The Aldravers with their painted faces stepped aside, making way for us as we came down the mountain wall. Now I saw that they were phosphorescent and fundamentally similar in structure to the Belyrs and Parvrin. It was only their light-blue aura that distinguished them. They were dressed in something that looked like leather straps wound in layers around their bodies.
Parvrin turned to one of them, and soon two abominable monsters were carried forward. They looked like lilac-colored giant squids with sixteen feelers, many meters long. Their bodies measured three meters high by two meters wide and were equipped with a sucking mouth and protruding saucer eyes as though they had stepped out of an old pulp magazine space opera about bug-eyed monsters.
Before I could say Moby Dick, Parvrin had vaulted into the saddle of one of the monsters. The body or the head gave away under her, and she sank down between the two eyes. To my horror, I realized that these were the klörtsers and that Parvrin expected me to mount the other monster.
She saw my hesitation and jumped down from her monster. I understood that I just had to obey her. She helped me get up onto the body-head or head-body of the animal. I sank down into its soft flesh, which parted under my weight. Sunken into the doughy head or body or stomach or whatever it was of the squid-like monster, I could direct the movements of the animal by squeezing different warts.
On its sixteen slimy and slim slings, the monstrosity moved forward at an enormous speed. After a while most of the unwillingness I had sensed against the repulsive animal had disappeared. Not totally, but almost.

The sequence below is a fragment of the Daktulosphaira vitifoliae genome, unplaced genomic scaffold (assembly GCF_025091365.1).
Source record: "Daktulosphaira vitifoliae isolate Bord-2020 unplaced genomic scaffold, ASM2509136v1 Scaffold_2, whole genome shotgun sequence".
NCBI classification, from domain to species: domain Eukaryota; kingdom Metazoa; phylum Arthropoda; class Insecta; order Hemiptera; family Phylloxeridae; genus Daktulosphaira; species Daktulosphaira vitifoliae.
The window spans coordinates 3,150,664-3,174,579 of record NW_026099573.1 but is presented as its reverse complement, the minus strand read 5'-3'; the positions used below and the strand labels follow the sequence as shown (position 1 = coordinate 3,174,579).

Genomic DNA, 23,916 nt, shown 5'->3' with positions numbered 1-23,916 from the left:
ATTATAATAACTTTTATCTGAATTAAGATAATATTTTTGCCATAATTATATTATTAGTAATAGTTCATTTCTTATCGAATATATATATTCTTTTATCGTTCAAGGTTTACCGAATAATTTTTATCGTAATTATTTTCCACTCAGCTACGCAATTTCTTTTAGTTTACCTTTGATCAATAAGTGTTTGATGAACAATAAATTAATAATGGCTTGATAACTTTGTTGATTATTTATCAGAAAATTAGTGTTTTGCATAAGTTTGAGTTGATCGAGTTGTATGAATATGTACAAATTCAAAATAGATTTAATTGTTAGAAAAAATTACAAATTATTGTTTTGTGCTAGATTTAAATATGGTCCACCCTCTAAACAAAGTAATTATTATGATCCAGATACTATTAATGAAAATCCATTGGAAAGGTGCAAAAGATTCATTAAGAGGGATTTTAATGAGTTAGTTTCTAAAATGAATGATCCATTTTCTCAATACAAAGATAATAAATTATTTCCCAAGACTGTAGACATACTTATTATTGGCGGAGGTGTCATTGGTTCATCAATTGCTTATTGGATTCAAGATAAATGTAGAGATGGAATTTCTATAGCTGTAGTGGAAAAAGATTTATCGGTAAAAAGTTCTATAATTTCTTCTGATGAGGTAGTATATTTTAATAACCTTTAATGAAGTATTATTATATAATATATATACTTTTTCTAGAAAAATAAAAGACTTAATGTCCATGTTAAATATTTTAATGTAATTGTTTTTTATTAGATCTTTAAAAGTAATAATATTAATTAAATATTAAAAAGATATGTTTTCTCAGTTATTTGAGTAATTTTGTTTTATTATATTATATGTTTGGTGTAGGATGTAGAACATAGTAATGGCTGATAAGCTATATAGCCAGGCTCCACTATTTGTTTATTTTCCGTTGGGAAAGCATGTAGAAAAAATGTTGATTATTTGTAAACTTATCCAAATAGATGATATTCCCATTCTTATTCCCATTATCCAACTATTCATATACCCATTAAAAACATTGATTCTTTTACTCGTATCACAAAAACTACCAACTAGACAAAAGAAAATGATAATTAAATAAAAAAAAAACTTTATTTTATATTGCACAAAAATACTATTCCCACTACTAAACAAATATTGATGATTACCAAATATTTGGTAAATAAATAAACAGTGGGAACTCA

Almost opposite me, I saw Parvrin riding sunken into the skull of a similar monster. Fascinated, I observed how the sixteen extremities whisked the enormous “body” as it swam along across the desert sand. The long tentacles whipped around and created a movement so that the whole specimen seemed to fly over the dunes. Parvrin was so deeply sunken into the soft head of her carrier that she actually sat between the saucer-sized eyes, where otherwise the big sucking-mouth used to be.
The sucking-mouth had sunk down to the... do I dare say to the level of the chin, since what might or might not correspond to a head — according to the path evolution had taken on Slormor — immediately went into its sixteen extremities.
The seat was soft and pleasant, and I wondered if it was the brain I was surrounded with or whether it was the stomach or some other vital part of the body, of which the skin-clad exterior had separated to make room for a rider.
As far as I could judge, the vital organs had to be in what could be characterized as a combination of body and head, a rounded mass wherein the brain and stomach and other organs had to share space.
Afterwards, it became clear to me how wrong I had been. The brain of the animal was distributed in sixteen parts. Each part was placed out on the tip of the feelers. They were joined to each other by means of sixteen spinal-like columns that converged in a shunting yard for mental exchange and transmission, placed where the chin would have been, if the animal had had a chin.
These living beings had a distinctive metabolism that compressed nutrition immediately. In that way the food could, without taking up a lot of space, be saved in a line of round glands forming a ring approximately where the non-existent chin would have been and wherefrom it was converted pari passu according to the need for energy.
Even though I learned to appreciate my “courser,” who elegantly whiskered along the featureless terrain, I did not yet understand — fool that I am — that they were very intelligent beings.
We left the volcano and its two tribes behind us, and far away we discerned a mountain chain. For a long time the blowflies that looked like vultures circled around us, but when they realized that they would not get much out of us, they returned to the village, where there at least was refuse they could scavenge.
It had been said that the invaders would be found behind the volcano. I asked Parvrin about that.
“They’re farther away, somewhere on the other side of the mountain chain,” she said. “They’re anxious. They’ve ceased scanning our minds.”
“They’ve discovered that they can’t penetrate my mind any more. When their scanning thoughts reach me, they slip off the outside of my mind. And as far as you’re concerned...” She smiled. “they’ve realized that they can penetrate your mind, but they don’t understand what’s going on in it.”
Copyright © 2007 by Bertil Falk